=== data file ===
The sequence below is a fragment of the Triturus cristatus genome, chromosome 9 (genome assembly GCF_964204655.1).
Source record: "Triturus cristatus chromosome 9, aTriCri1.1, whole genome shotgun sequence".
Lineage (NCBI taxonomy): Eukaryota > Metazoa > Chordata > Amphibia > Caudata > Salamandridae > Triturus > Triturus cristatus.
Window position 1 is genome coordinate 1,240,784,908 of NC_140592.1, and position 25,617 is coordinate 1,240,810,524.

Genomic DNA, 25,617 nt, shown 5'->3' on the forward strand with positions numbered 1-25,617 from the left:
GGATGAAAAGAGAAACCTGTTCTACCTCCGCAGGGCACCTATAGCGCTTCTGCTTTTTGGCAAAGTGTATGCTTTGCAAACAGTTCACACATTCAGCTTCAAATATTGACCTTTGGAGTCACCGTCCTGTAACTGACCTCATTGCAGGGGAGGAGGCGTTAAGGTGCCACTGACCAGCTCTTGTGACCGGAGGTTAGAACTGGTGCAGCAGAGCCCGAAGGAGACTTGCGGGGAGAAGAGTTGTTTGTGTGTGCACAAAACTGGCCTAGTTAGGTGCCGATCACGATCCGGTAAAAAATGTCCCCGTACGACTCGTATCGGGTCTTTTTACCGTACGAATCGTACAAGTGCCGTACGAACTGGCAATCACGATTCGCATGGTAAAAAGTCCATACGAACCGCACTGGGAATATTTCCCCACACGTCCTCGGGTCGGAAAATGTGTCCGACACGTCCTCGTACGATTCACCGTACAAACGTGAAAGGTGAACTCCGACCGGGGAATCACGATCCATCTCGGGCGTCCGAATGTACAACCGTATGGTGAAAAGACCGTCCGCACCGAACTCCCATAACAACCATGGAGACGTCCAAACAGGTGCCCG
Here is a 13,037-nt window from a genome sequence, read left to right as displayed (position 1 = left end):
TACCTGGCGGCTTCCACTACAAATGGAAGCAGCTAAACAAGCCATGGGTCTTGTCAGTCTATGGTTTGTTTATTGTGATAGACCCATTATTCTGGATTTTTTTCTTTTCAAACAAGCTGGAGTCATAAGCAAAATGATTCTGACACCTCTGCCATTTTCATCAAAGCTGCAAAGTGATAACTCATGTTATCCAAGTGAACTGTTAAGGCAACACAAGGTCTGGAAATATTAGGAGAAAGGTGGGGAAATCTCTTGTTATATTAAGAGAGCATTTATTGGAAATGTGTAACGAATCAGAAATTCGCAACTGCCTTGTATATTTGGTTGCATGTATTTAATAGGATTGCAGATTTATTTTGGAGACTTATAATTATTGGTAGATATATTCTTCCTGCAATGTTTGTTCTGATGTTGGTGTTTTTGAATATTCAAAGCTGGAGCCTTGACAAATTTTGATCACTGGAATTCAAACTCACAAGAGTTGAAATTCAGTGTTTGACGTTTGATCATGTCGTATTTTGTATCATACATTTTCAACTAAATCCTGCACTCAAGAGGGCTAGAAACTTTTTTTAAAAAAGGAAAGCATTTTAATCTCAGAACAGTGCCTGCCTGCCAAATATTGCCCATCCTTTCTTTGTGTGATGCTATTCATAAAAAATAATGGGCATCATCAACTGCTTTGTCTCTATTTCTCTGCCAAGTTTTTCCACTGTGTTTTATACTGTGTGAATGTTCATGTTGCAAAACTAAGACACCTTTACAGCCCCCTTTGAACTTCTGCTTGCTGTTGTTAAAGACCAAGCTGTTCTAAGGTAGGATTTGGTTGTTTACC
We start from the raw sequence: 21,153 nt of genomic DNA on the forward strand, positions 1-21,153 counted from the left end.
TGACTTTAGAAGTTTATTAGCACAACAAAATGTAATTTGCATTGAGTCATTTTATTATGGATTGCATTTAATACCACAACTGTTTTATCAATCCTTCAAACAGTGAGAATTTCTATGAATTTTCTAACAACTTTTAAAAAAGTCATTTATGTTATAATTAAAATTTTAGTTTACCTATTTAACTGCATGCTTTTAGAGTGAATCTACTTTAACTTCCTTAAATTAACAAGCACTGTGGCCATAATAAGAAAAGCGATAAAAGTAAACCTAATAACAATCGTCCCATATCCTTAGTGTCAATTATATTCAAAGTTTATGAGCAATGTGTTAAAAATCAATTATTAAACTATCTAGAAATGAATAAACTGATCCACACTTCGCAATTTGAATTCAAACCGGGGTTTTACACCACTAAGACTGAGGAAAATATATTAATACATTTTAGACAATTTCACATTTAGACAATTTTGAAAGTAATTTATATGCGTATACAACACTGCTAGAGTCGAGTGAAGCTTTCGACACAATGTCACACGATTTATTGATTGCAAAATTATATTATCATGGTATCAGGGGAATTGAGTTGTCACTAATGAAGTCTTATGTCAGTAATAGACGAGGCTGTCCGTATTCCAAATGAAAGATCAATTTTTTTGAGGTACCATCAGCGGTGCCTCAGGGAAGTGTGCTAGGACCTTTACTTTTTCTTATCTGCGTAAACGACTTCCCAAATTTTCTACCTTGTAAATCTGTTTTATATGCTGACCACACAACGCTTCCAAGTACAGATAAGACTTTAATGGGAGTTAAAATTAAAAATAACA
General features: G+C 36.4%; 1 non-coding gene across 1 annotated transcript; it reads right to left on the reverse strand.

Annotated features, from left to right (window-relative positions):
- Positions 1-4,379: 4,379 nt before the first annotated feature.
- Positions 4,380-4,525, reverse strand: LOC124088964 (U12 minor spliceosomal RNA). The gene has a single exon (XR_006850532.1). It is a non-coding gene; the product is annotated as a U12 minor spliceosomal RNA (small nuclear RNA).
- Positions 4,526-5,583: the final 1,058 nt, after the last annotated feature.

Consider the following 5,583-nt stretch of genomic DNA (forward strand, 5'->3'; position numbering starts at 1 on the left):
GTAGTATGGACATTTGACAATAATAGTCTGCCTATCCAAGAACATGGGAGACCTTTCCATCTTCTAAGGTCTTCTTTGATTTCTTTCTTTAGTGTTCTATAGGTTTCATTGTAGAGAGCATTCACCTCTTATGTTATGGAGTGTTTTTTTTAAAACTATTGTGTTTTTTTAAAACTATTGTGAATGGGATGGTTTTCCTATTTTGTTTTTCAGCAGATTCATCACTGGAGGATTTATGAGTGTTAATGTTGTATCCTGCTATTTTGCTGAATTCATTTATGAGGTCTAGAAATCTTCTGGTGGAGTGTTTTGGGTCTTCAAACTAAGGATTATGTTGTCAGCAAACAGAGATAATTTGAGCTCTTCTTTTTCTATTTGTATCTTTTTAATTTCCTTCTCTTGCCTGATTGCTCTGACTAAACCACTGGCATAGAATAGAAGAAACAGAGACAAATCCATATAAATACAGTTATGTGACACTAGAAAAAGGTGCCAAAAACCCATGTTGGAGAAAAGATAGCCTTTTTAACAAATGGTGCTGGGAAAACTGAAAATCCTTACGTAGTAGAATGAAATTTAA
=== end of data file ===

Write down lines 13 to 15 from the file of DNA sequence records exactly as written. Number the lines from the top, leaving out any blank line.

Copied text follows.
- Positions 1-4,379: 4,379 nt before the first annotated feature.
- Positions 4,380-4,525, reverse strand: LOC124088964 (U12 minor spliceosomal RNA). The gene has a single exon (XR_006850532.1). It is a non-coding gene; the product is annotated as a U12 minor spliceosomal RNA (small nuclear RNA).
- Positions 4,526-5,583: the final 1,058 nt, after the last annotated feature.